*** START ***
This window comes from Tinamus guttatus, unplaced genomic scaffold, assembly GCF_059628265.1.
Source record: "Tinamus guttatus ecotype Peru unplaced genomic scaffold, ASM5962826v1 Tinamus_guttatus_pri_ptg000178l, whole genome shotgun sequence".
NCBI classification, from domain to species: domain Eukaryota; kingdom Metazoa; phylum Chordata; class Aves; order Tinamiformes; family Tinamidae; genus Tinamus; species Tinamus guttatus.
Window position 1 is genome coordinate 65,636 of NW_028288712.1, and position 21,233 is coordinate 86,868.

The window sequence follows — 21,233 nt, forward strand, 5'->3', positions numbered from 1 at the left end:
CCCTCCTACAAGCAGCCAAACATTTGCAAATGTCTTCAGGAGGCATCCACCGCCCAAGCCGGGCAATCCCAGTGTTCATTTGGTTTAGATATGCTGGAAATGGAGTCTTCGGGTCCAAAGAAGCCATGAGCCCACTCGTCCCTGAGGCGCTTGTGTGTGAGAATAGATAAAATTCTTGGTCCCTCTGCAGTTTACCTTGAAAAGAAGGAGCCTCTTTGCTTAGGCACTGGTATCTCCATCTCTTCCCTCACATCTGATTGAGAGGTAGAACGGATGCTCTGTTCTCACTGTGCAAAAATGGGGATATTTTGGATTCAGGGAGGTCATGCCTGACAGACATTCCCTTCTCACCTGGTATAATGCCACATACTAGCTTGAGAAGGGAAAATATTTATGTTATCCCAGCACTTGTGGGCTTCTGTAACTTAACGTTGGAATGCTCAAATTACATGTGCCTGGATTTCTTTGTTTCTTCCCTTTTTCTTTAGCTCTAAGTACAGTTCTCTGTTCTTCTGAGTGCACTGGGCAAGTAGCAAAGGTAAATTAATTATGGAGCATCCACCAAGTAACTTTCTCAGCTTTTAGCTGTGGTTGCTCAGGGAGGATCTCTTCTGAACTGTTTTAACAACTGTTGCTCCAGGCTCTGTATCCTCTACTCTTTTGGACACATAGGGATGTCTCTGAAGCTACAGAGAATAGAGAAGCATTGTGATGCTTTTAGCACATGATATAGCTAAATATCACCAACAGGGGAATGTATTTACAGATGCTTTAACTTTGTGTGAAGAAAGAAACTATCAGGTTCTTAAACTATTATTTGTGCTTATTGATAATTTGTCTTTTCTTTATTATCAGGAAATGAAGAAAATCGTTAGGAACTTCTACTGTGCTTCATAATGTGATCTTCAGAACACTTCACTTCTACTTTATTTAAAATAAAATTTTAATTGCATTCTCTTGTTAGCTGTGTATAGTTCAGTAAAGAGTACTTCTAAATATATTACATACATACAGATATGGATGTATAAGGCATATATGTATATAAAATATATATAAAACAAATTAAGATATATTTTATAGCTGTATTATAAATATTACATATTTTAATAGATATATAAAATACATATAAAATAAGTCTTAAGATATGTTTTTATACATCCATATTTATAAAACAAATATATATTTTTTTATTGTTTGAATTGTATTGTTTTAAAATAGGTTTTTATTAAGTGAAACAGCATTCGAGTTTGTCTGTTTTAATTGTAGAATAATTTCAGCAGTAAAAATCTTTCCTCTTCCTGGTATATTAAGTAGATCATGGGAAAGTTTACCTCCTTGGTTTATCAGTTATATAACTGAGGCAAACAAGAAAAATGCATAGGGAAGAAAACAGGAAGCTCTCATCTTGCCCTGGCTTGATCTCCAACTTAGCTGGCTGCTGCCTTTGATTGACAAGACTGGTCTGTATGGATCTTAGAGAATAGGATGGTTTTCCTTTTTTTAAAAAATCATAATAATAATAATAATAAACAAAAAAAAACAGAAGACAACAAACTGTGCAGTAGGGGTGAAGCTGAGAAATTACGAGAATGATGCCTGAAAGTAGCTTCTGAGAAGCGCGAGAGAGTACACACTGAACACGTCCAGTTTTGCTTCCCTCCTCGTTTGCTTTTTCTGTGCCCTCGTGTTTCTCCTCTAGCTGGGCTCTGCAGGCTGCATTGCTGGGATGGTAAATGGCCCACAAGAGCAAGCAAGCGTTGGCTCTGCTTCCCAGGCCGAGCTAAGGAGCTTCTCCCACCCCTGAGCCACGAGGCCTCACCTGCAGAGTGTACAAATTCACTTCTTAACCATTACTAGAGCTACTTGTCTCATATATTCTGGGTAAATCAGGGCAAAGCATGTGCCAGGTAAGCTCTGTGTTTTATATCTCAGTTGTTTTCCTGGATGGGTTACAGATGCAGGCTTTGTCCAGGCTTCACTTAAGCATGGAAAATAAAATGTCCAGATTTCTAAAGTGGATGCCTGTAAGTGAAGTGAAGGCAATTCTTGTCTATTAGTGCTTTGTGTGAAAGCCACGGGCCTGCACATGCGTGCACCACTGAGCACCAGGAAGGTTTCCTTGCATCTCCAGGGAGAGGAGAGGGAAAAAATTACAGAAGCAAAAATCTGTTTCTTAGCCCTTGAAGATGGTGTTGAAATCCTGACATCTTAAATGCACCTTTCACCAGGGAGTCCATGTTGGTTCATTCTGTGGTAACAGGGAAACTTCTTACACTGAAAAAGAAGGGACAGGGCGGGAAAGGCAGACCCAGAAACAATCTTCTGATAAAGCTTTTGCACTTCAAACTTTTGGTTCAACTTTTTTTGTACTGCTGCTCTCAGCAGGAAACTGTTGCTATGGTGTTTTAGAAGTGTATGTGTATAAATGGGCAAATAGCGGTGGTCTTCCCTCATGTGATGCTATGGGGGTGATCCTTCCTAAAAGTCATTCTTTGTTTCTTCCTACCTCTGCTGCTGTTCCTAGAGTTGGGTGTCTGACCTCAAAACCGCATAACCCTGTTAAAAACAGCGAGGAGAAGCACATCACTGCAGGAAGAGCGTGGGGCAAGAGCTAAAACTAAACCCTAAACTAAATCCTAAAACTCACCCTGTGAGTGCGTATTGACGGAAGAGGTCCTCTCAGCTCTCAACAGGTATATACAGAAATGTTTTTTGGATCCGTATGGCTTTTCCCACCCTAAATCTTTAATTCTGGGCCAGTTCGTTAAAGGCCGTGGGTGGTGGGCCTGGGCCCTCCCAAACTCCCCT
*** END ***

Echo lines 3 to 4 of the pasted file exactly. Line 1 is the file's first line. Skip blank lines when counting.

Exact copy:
NCBI classification, from domain to species: domain Eukaryota; kingdom Metazoa; phylum Chordata; class Aves; order Tinamiformes; family Tinamidae; genus Tinamus; species Tinamus guttatus.
Window position 1 is genome coordinate 65,636 of NW_028288712.1, and position 21,233 is coordinate 86,868.